AgustaWestland is preparing for a ramp-up in the development of its AW609 civil tiltrotor as it moves toward the beginning of certification flights early next year.

The company, which bought out Bell Helicopter's share of the tiltrotor program back in 2011, admits progress has been slow on the project. However, officials point out that some of this has been due to preparatory work to boost aircraft performance and ultimately help lower the manufacturing cost when serial production of the aircraft begins in the coming years.

The company is now targeting 2017 for certification of the tiltrotor under the FAA's Powered Lift category, and first deliveries to customers are now expected to take place at the end of 2017 or early 2018.

AgustaWestland's tiltrotor flight- test team is closing in on the end of envelope exploration trials using the first and second prototypes of the aircraft based in Arlington, Texas—home of the U.S.-based AgustaWestland Tiltrotor Co.—and at Cascina Costa, AgustaWestland's main test facility near Milan.

Test pilots are expected to finalize the type's auto-rotation capabilities in the coming weeks, before starting aero-elastic stability flight trials for the certification program. Both prototypes have so far completed around 870 flight hours combined.

Plans to have the second pair of AW609 prototypes flying in 2013 and 2014 have now been pushed back, according to the AW609's program head Clive Scott. Both prototypes require final assembly but are currently stored at AgustaWestland's development facility here at Cascina Costa. In mid-2014, the third prototype, AC3, will be transferred to the company's main production site at Verigiate, where it will be assembled by a team in order to give production engineers experience in how to assemble the aircraft. That prototype will be used for the development of the anti-icing system, while AC4 will fly in 2015 and act as a testbed for the Rockwell Collins Fusion avionics suite.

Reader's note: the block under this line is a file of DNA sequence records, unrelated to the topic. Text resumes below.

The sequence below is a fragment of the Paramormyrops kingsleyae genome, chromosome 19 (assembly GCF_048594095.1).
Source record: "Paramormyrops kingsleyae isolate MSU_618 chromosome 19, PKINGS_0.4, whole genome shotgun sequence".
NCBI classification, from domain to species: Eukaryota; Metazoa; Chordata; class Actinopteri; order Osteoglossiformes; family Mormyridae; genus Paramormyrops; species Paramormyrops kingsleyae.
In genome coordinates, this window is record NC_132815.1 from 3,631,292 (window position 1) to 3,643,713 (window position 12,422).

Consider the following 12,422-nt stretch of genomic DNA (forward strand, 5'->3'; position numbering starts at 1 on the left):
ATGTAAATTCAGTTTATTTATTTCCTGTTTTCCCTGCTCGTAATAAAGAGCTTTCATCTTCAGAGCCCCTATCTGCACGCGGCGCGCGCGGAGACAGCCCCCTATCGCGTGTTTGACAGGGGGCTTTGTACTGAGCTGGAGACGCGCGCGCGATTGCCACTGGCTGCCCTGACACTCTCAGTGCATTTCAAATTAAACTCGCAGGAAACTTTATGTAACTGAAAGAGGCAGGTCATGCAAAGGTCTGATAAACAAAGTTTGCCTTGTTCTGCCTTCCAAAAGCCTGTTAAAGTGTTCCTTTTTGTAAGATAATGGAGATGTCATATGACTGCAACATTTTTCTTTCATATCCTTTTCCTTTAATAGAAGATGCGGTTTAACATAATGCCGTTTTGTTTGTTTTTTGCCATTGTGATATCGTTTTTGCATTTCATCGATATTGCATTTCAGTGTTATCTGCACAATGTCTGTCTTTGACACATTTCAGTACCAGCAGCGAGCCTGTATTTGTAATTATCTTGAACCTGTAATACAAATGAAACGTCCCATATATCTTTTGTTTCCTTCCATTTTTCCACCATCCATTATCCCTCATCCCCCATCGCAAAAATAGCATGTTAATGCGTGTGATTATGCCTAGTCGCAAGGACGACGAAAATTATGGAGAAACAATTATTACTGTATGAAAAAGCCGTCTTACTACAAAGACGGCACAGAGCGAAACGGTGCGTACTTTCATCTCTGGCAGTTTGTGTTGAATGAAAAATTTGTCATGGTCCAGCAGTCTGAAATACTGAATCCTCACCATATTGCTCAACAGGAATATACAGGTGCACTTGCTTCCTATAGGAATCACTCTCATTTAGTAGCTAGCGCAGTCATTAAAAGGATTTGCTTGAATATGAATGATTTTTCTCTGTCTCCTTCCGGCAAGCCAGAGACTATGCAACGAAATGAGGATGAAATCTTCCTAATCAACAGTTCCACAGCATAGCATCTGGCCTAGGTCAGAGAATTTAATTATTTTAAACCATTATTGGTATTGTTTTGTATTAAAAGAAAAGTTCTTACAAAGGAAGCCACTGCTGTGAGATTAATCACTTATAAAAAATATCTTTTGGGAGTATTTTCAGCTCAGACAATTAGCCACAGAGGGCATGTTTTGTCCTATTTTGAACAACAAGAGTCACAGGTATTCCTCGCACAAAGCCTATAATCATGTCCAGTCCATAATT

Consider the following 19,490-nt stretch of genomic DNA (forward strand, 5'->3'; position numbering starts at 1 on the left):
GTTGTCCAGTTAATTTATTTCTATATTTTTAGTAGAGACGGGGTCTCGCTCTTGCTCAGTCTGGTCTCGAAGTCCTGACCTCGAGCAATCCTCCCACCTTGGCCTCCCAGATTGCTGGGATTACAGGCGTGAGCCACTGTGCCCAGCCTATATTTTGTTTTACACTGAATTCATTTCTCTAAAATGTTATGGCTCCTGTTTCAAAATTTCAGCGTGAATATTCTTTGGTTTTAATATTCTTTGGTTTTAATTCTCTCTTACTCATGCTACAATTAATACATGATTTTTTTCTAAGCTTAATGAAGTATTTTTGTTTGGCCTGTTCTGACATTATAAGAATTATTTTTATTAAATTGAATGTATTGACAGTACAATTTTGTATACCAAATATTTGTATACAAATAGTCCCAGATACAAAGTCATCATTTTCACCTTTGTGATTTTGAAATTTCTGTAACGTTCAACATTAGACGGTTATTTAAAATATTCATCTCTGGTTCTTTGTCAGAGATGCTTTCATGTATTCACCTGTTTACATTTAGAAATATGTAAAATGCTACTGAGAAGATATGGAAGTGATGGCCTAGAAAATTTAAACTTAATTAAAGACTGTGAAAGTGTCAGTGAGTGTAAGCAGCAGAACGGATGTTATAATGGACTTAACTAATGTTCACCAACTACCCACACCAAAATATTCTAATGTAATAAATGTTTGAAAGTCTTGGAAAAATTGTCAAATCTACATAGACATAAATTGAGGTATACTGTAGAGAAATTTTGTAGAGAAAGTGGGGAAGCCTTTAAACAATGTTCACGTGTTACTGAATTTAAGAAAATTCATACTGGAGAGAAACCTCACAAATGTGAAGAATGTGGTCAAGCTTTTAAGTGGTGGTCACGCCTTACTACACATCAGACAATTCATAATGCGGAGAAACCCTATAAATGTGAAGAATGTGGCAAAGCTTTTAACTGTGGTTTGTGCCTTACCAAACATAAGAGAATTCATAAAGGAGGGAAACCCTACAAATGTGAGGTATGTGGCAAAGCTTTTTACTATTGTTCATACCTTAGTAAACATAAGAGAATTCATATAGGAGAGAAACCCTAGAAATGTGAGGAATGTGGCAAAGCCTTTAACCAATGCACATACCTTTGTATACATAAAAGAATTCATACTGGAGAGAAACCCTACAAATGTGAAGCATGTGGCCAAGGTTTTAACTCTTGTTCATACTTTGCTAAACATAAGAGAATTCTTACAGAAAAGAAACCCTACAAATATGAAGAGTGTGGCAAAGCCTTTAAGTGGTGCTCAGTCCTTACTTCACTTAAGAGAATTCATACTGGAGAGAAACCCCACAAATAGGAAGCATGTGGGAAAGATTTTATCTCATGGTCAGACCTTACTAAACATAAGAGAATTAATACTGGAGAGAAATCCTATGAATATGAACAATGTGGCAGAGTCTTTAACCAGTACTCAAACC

Choice of the Fusion avionics suite— announced in July 2012—was, according to company engineers, a result of the aircraft's development legacy with Bell, and the company's initial choice of the Rockwell Collins Pro Line 21. But AgustaWestland engineers are working to ensure that the system retains commonality with other AgustaWestland products. The company is pushing its AW139, 169 and 189 as a family of aircraft delivering reduced training requirements between each model, and some level of shared parts. The new avionics suite will introduce new features such as electronic circuit breakers, which have also been adopted for use on the company's twin-engine AW169.

Production aircraft will also feature an upgraded version of the PT6 turboshaft, the PT6C-67A, which is due to be certified in 2015. BAE Systems will provide the flight control computers for the tiltrotor's complex fly-by-wire control system, which also doubles as the digital engine control system.

The pace of tests slowed during 2013 as engineers worked on a series of drag- and weight-reduction programs. The aircraft has been given a new-design vertical stabilizer and tail cone, as well as more aerodynamic engine exhaust nozzles and changes to the rotor-spinner cones. Engineers say the changes have helped to reduce drag on the aircraft by around 10% and resulted in a “significant” weight reduction.

Maximum takeoff weight of the AW609 is currently 16,800 lb., but the company plans to add the option to boost this to around 18,000 lb. with what it calls a short-takeoff capability, using a rolling takeoff. AgustaWestland had planned to conduct flight tests using a specially built STOL strip at Cascina Costa, but this facility is yet to be built, and it may struggle to proceed due to the location's close proximity to Milan's busy Malpensa Airport. Other options at nearby airfields are currently being studied.

Despite the delays caused by the change in project leadership, some customers remain eager to get their hands on the first examples. Scott says the company holds in excess of 50 letters of interest for the aircraft from private individuals, operators and also governments. Agusta Westland is firmly aiming the aircraft at the commercial market. Contractual restrictions set by Bell mean the AW609 will never be allowed to carry any weaponry, but military use for long-range search and rescue, utility and transport is not out of the question. The company has completed a mock-up of the AW609 fuselage in a search-and-rescue configuration with a hoist installed on the upper section of the aircraft's main entry door.